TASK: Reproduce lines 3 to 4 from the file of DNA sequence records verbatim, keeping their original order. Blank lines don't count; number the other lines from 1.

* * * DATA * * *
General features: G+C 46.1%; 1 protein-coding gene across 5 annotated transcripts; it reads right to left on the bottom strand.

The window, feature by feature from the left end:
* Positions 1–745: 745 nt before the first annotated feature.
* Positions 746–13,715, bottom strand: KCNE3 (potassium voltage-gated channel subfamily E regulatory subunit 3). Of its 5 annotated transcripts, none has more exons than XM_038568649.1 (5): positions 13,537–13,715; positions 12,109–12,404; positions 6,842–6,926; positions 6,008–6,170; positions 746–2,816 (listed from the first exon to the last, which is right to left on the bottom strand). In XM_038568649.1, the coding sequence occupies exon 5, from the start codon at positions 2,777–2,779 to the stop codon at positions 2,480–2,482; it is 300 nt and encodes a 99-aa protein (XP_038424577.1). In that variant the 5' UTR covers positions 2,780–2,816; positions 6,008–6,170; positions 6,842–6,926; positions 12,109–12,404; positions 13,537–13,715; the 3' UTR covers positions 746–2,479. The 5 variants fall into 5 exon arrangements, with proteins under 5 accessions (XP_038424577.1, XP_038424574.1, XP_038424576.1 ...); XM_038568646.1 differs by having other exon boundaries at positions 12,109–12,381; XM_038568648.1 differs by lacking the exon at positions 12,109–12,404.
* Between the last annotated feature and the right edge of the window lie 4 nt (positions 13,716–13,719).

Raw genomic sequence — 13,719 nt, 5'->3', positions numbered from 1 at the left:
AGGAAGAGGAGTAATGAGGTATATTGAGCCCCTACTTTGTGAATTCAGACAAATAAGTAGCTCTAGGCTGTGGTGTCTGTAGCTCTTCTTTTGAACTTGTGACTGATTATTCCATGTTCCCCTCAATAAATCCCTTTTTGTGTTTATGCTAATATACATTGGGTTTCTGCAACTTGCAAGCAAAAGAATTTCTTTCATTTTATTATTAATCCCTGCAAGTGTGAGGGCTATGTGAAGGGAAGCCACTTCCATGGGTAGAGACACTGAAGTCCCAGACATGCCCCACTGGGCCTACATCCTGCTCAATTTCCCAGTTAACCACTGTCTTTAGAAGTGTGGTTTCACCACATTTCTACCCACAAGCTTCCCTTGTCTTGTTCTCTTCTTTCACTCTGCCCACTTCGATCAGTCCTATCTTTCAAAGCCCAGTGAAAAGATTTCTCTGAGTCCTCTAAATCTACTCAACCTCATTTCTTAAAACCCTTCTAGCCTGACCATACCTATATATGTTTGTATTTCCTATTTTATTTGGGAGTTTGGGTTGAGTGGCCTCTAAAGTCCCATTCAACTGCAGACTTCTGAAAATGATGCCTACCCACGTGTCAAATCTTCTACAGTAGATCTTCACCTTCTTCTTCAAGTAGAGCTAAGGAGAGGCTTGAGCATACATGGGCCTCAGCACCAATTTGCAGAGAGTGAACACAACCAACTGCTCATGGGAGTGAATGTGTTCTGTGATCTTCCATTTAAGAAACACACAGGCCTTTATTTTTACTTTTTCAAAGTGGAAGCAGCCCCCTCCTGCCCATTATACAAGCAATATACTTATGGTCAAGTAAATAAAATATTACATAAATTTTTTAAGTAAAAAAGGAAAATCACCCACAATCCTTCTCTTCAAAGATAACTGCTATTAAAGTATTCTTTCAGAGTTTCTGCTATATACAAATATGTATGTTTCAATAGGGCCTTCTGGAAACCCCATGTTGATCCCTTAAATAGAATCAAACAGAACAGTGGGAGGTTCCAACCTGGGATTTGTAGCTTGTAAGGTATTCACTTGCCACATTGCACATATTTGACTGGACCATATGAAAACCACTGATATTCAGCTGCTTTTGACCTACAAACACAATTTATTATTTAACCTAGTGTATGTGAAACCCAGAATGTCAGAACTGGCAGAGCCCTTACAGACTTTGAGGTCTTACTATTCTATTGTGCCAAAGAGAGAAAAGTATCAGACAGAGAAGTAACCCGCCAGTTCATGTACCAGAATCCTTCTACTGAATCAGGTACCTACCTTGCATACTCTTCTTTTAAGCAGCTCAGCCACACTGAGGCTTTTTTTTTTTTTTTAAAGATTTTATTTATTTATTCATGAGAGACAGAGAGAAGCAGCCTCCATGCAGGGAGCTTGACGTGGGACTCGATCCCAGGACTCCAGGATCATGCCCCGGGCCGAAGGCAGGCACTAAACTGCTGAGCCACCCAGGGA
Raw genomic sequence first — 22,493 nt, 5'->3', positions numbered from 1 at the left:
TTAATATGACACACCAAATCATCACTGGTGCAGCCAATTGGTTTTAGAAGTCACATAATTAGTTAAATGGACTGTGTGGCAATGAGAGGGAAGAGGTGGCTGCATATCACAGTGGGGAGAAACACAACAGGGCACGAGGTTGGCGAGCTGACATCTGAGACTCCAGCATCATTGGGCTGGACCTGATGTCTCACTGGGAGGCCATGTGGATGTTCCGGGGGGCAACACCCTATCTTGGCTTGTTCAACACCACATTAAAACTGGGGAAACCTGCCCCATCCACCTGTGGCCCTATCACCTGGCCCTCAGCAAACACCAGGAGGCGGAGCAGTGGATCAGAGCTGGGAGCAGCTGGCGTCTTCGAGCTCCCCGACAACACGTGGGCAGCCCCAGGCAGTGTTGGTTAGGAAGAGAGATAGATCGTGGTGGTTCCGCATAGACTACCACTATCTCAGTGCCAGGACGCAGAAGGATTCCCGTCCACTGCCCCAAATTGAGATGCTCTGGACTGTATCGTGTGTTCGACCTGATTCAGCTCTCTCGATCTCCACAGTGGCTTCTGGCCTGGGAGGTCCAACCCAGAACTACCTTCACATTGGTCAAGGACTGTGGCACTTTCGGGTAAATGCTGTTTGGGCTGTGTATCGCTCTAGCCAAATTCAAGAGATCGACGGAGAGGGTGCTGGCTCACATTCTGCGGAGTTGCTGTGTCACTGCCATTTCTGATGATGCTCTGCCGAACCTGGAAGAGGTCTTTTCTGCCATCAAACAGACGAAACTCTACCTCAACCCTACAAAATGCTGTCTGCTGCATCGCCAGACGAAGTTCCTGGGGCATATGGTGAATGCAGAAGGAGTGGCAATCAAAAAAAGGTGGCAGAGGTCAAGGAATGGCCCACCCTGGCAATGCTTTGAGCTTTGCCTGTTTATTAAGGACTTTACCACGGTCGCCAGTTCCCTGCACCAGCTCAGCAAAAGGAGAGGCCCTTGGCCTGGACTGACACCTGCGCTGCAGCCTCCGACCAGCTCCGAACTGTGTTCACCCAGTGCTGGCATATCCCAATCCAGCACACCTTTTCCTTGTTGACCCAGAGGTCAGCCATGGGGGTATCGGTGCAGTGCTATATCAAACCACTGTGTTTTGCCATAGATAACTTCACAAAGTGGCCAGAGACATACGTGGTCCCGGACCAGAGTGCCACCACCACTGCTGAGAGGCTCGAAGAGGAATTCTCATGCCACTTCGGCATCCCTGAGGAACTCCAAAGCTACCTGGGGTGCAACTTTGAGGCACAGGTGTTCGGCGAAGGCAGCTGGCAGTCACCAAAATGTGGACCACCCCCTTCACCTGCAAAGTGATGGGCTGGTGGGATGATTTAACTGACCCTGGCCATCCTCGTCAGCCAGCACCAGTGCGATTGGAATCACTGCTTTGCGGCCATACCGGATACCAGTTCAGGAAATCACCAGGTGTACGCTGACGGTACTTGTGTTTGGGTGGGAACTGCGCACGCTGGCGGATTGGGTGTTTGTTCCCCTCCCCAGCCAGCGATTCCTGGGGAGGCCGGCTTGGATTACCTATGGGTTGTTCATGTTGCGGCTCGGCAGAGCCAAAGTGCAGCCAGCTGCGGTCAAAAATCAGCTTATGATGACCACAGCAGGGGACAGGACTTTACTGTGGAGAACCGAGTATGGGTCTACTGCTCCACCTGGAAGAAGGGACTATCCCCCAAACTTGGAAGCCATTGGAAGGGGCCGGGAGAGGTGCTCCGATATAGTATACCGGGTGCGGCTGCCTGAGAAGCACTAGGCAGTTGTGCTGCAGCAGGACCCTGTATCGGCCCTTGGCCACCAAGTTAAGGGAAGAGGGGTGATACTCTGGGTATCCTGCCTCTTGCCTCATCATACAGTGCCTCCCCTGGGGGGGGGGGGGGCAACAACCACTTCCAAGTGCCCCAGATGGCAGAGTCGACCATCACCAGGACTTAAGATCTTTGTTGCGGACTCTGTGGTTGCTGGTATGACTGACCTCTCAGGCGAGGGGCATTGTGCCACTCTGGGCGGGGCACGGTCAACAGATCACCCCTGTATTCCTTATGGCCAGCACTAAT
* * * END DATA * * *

* Positions 1–745: 745 nt before the first annotated feature.
* Positions 746–13,715, bottom strand: KCNE3 (potassium voltage-gated channel subfamily E regulatory subunit 3). Of its 5 annotated transcripts, none has more exons than XM_038568649.1 (5): positions 13,537–13,715; positions 12,109–12,404; positions 6,842–6,926; positions 6,008–6,170; positions 746–2,816 (listed from the first exon to the last, which is right to left on the bottom strand). In XM_038568649.1, the coding sequence occupies exon 5, from the start codon at positions 2,777–2,779 to the stop codon at positions 2,480–2,482; it is 300 nt and encodes a 99-aa protein (XP_038424577.1). In that variant the 5' UTR covers positions 2,780–2,816; positions 6,008–6,170; positions 6,842–6,926; positions 12,109–12,404; positions 13,537–13,715; the 3' UTR covers positions 746–2,479. The 5 variants fall into 5 exon arrangements, with proteins under 5 accessions (XP_038424577.1, XP_038424574.1, XP_038424576.1 ...); XM_038568646.1 differs by having other exon boundaries at positions 12,109–12,381; XM_038568648.1 differs by lacking the exon at positions 12,109–12,404.